For me, at least when it comes to stories, the answer is to create better art. Sure, I have plenty of my own biases. But at least, every day, I can absorb myself in a world I believe in and think is worth sharing.

Have you ever discovered something you hate in something you love? Did you give it up?

Sorry for the downer of an opener to 2012. I promise to come back next week with more pep and excitement. But the TV, it must be talked about! In the meantime, happy New Year!


  1. Glad you made it back over the pond safely. :) That is such a bummer about the episode. This has happened to me with some TV shows. I usually just stop watching. :(

    Those lamb meatballs really sound divine.

  2. The world's imperfections do not spare TV land. Not even exquisite British television.
    But I loved sitting along side you with your Middle Eastern deli food (my favorite) and ruminating on all this.

  3. Hah! Maybe I should stop with the ponderous reflections on life and art, and instead just tempt you all with food! ;) I've had better lentil soup, but the meatballs were really lovely--spicy and with pine nuts!

    Karen: Thanks, Karen! Yeah... it's often a hard decision to stop watching a show, but once I do, I'm usually much happier!

    Mirka: No... in some ways, maybe the world's imperfections are magnified a bit, because I so want TV land to be an escape... Interesting to think about.

  4. Welcome Back and Happy New Year! You were sorely missed. I knew you were taking a break, but all this week I kept checking my Reader to see if I'd somehow deleted my subscription to your blog. Does that scare you? I'm an ocean away, so maybe not. :)

    You are the second person to rave about Downtown Abbey, so I think I will go and plug that in and see when I can get started. As far as Sherlock -- we liked season 1 kind of. The first episode was excellent and then the others weren't. So, I can see how you could walk away from it.

    As far as the line in the sand, oh yes. I vote with my wallet and/or my time often. My one-woman boycotts are my tiny claim to activism. lol.

    But I'm not alone. My husband holds a grudge against Dallas Cowboys owner Jerry Jones for the way he treated Tom Laundry. (20? years ago) and my mother-in-law think New Orleans Saints treated Archie Manning poorly 40? years ago so still cheers against them. (She lives in Louisiana, so this is high treason.)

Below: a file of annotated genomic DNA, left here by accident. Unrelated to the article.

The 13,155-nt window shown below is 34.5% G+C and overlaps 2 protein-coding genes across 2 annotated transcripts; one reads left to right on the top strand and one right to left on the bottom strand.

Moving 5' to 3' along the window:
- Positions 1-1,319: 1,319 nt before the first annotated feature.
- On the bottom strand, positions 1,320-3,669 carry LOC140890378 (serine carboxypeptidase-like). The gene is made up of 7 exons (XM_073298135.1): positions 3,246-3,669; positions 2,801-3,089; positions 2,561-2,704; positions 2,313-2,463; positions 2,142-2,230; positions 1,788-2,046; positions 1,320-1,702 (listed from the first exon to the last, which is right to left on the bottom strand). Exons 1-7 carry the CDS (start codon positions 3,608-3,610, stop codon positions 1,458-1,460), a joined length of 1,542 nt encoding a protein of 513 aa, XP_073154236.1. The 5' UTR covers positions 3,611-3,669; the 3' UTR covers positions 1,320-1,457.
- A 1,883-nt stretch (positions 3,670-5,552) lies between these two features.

5. Bridgette: Thanks for the exuberant welcome back! Not scared--I'm unknown enough that all take all the fans I can get! ;)

    Yes, yes, yes. I've actually been meaning to blog about Downton Abbey for some time now, but never know quite what to say. But it's quickly become one of my absolute favorite things, so you really must get your hands on that first season and start watching the second pronto!

    Yeah, your feelings about Sherlock are similar to what mine were. So nice to talk TV with other friends who I know have good taste!

    I'm glad to hear I'm not the only lone boycotter out there! But of course we need to stand up for what we believe in, however small. That IS brave of your MIL living in LA and rooting agains the Saints! ;)

  6. Anne - I took your advice and got my hands on Season 1 of Downton Abbey. LOVE IT. My husband - who was very skeptical - also is hooked as well as our daughters. We have DVR'd Season 2 so we are slowly making our way through those episodes as well. (Christmas special that was worth 2 viewings? Can't wait.)

    Thanks so much for the recommendation. That's from ALL of us. :)

    1. Hah! Well, my work here is done. ;)
      Seriously, I'm so glad to hear you (and your whole family!) have enjoyed DA so much. It's something I absolutely adore, so I'm so happy to be able to share it with other people. Now if only I could get MY husband into it.
      The Christmas special is DEFINITELY worth two viewings, along with multiple pausings and rewindings. Okay, maybe I'm a tinge obsessed. ;)